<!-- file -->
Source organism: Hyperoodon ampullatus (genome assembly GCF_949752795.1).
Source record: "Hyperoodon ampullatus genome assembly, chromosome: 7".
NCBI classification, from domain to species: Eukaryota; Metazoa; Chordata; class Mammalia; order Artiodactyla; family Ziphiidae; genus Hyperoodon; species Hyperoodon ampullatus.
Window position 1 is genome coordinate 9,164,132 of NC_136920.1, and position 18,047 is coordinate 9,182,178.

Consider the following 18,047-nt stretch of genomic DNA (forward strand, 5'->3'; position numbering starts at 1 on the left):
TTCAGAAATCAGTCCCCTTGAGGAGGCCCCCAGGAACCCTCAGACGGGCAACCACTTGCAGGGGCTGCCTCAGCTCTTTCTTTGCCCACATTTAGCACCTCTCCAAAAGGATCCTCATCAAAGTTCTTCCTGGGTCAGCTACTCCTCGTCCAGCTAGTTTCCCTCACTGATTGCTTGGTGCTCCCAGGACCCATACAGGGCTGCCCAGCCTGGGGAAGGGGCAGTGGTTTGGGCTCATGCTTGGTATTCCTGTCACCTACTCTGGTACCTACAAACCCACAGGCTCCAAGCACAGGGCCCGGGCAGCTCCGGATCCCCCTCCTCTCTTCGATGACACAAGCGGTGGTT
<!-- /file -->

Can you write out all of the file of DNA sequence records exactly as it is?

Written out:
Source organism: Hyperoodon ampullatus (genome assembly GCF_949752795.1).
Source record: "Hyperoodon ampullatus genome assembly, chromosome: 7".
NCBI classification, from domain to species: Eukaryota; Metazoa; Chordata; class Mammalia; order Artiodactyla; family Ziphiidae; genus Hyperoodon; species Hyperoodon ampullatus.
Window position 1 is genome coordinate 9,164,132 of NC_136920.1, and position 18,047 is coordinate 9,182,178.

Consider the following 18,047-nt stretch of genomic DNA (forward strand, 5'->3'; position numbering starts at 1 on the left):
TTCAGAAATCAGTCCCCTTGAGGAGGCCCCCAGGAACCCTCAGACGGGCAACCACTTGCAGGGGCTGCCTCAGCTCTTTCTTTGCCCACATTTAGCACCTCTCCAAAAGGATCCTCATCAAAGTTCTTCCTGGGTCAGCTACTCCTCGTCCAGCTAGTTTCCCTCACTGATTGCTTGGTGCTCCCAGGACCCATACAGGGCTGCCCAGCCTGGGGAAGGGGCAGTGGTTTGGGCTCATGCTTGGTATTCCTGTCACCTACTCTGGTACCTACAAACCCACAGGCTCCAAGCACAGGGCCCGGGCAGCTCCGGATCCCCCTCCTCTCTTCGATGACACAAGCGGTGGTT